NPI's Cascadia Advocate

Offering commentary and analysis from Washington, Oregon, and Idaho, The Cascadia Advocate is the Northwest Progressive Institute's unconventional perspective on world, national, and local politics.

Wednesday, September 9th, 2015

Momentum builds for defeat of Tim Eyman’s odious I-1366 as coalition roster swells

With Labor Day 2015 now behind us, the traditional home stretch of the annual autumn campaign season has begun. The November 3rd general election is less than two months away, and ballots will be mailed in about thirty-five days.

Unfortunately, the Washington State Supreme Court declined to issue an injunction last Friday in Huff v. Wyman, which means Tim Eyman‘s hostage-taking Initiative 1366 will be on the ballot. We had anticipated from the outset of the case that the Court might not block I-1366 (even though it is blatantly beyond the scope of the people’s initiative power), so we’ve continued our coalition-building efforts, in preparation for a battle in the court of public opinion.

Amusingly, this morning, Tim Eyman sent out another fundraising appeal to his followers in which he sneered, “Opponents are despondent, discouraged, and downcast.” I had to laugh when I read that.

Nothing could be further from the truth. The coalition opposed I-1366 went to court not because we were afraid of losing, but because I-1366 is so dangerous and destructive that it needed to be fought on multiple fronts.

Polling recently conducted by Stuart Elway shows I-1366 starting out at under fifty percent, a bad place for an initiative to be before an autumn campaign.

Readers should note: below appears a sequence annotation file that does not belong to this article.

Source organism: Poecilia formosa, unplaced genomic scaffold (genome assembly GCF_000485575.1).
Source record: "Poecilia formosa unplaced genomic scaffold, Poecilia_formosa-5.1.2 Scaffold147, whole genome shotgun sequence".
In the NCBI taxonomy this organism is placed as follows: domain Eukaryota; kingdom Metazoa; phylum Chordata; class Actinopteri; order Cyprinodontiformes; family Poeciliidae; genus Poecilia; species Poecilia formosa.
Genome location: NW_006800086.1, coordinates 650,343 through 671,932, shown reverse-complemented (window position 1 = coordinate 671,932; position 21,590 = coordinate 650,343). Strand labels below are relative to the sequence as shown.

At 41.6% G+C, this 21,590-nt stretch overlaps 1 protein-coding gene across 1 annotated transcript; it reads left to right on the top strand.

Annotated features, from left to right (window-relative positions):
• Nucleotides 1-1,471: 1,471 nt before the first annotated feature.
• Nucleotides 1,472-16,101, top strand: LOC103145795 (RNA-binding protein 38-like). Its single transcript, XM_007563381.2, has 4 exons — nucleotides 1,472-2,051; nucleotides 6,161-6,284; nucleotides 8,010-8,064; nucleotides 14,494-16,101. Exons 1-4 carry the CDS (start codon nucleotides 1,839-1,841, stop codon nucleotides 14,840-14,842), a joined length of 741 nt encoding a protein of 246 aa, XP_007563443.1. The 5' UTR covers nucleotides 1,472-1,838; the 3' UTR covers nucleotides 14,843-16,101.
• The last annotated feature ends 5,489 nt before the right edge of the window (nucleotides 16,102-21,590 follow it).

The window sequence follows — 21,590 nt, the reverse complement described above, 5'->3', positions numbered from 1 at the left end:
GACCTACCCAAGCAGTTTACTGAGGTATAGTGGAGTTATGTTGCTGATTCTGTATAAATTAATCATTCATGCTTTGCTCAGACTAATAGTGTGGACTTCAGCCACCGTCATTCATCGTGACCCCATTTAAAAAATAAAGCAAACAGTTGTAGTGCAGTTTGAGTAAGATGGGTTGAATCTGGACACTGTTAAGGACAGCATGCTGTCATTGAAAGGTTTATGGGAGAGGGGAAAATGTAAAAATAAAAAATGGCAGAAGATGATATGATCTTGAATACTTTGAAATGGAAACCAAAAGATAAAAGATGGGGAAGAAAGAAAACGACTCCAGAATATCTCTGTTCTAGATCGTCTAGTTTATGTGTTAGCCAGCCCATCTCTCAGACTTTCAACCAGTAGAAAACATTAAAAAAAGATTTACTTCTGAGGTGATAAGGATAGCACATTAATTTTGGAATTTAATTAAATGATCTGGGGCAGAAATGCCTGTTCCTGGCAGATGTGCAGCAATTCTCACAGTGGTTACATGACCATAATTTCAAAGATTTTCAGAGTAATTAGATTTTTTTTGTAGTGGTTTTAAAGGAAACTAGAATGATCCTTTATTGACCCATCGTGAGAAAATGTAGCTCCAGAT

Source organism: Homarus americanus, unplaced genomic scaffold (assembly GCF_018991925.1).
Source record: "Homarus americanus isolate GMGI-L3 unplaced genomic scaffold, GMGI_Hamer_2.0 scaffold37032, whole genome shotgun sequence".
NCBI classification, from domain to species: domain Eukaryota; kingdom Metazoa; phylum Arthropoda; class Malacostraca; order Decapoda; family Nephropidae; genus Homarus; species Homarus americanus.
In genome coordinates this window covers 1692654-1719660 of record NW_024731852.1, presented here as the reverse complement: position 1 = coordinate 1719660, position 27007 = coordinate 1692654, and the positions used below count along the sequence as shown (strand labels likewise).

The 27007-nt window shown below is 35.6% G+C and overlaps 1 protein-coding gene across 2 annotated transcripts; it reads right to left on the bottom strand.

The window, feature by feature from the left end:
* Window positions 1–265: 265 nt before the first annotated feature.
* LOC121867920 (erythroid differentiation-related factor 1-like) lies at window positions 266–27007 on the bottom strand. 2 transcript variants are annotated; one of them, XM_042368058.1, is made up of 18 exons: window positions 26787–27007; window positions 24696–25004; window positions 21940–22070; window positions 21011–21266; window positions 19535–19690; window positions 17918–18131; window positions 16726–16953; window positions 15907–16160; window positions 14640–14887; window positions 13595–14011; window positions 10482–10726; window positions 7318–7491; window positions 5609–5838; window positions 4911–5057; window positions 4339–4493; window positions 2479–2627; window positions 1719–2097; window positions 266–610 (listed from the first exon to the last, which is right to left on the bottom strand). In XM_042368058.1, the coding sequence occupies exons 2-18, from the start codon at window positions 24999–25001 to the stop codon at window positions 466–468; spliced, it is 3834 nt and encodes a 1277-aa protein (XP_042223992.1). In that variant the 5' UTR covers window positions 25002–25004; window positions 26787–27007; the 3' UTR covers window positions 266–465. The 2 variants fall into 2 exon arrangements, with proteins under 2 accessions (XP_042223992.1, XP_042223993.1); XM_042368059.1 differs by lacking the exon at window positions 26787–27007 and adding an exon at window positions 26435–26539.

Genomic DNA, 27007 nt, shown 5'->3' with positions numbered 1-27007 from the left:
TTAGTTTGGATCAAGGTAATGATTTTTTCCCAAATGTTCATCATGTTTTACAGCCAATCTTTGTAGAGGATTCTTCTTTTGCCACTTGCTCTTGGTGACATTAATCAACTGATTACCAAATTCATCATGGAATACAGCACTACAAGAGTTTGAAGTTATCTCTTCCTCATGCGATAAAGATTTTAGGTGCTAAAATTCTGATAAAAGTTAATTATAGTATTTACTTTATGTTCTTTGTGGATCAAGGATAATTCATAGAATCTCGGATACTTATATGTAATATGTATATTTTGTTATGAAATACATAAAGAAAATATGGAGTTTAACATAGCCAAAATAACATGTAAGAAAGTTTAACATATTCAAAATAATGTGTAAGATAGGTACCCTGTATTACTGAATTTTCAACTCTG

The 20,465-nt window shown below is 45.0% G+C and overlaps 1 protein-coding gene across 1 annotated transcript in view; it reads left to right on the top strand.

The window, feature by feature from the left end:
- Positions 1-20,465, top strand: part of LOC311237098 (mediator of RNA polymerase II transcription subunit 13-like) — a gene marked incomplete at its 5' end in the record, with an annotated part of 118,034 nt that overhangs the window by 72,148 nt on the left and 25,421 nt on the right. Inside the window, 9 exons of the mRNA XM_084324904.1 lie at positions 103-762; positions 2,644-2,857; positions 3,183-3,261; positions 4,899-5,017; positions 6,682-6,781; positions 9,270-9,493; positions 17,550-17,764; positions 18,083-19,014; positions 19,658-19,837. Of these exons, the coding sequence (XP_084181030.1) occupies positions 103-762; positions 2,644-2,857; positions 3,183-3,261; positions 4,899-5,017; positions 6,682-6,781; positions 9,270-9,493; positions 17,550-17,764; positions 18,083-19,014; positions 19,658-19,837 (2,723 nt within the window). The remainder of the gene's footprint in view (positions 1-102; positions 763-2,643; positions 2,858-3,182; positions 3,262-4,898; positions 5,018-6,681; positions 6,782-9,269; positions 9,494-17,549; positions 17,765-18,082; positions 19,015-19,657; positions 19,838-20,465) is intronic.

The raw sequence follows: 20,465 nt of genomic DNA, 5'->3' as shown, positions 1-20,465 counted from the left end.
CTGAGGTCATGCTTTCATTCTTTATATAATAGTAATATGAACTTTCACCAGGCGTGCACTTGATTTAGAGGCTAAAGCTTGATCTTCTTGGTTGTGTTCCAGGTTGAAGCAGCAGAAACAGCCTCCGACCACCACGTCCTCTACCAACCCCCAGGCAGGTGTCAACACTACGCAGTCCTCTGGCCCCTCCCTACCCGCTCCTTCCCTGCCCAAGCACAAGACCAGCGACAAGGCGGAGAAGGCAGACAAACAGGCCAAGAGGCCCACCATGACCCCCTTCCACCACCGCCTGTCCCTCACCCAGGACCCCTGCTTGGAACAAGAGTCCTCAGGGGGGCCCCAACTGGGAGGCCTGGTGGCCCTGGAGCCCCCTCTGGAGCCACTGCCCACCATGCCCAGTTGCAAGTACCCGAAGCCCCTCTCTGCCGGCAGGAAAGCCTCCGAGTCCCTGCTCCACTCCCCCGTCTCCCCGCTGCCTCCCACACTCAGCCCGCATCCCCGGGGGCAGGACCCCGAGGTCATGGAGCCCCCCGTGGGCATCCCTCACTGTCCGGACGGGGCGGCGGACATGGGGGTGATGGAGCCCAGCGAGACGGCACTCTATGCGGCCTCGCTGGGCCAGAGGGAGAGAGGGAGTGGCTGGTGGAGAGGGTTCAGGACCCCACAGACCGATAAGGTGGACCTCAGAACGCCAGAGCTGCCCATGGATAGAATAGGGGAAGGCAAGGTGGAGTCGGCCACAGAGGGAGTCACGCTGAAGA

The Supreme Court may not have issued the injunction we wanted, but it did retain the case on appeal for a decision on the merits. Tim Eyman has neglected to mention that last Friday’s order won’t be the Court’s last word on this matter.

(Eyman has also neglected to mention to his followers that he’s been ordered to appear in court after having failed to promptly turn over records subpoenaed by the Public Disclosure Commission as part of its investigation into his I-517 campaign.)

We at NPI are energized about accelerating our coalition-building work. Over Labor Day weekend, we secured the support of a number of elected officials and candidates for NO on I-1366, adding to the list already in progress. Here’s the updated list published to the coalition website on Monday night:

Current and former elected leaders

Dan Evans, former Governor
Sam Reed, former Secretary of State
Ralph Munro, former Secretary of State
King County Executive Dow Constantine
King County Assessor Lloyd Hara
King County Councilmember Joe McDermott
Louise Miller, former King County Councilmember
Senator Sharon Nelson, Democratic Leader
Senator David Frockt
Sentor Pramila Jayapal
Adam Kline, former Senator
State Representative Reuven Carlyle
State Representative Zack Hudgins
State Representative Gael Tarleton
State Representative Roger Goodman
Eugene V. Lux, former State Representative
Seattle City Councilmember Sally Bagshaw
Bellevue Mayor Claudia Balducci
SeaTac City Councilmember Kathryn Campbell
Kirkland City Councilmember Dave Asher
Kirkland City Councilmember Shelley Kloba
Kirkland City Councilmember Jay Arnold


Vandana Slatter, candidate for Bellevue City Council
Rob Johnson, candidate for Seattle City Council
Sandy Brown, candidate for Seattle City Council
Leslie Harris, candidate for Seattle School Board

Titles are listed for identification purposes only.

And this is just the beginning. As this campaign rolls along, we expect to add many more elected leaders and candidates to our coalition roster.

We also continue to receive organizational backing. I’m very pleased to report that last week, NO on I-1366 gained the support of AARP Washington State and OneAmerica Votes. And just tonight, the Mason County Democrats voted unanimously to join us. We’re very pleased to have them all aboard.

Later this week, we will have even more endorsements to announce. We’ll soon be adding a preliminary list of activists and concerned citizens who are opposed to I-1366. If you’d like to join, you can sign up here.

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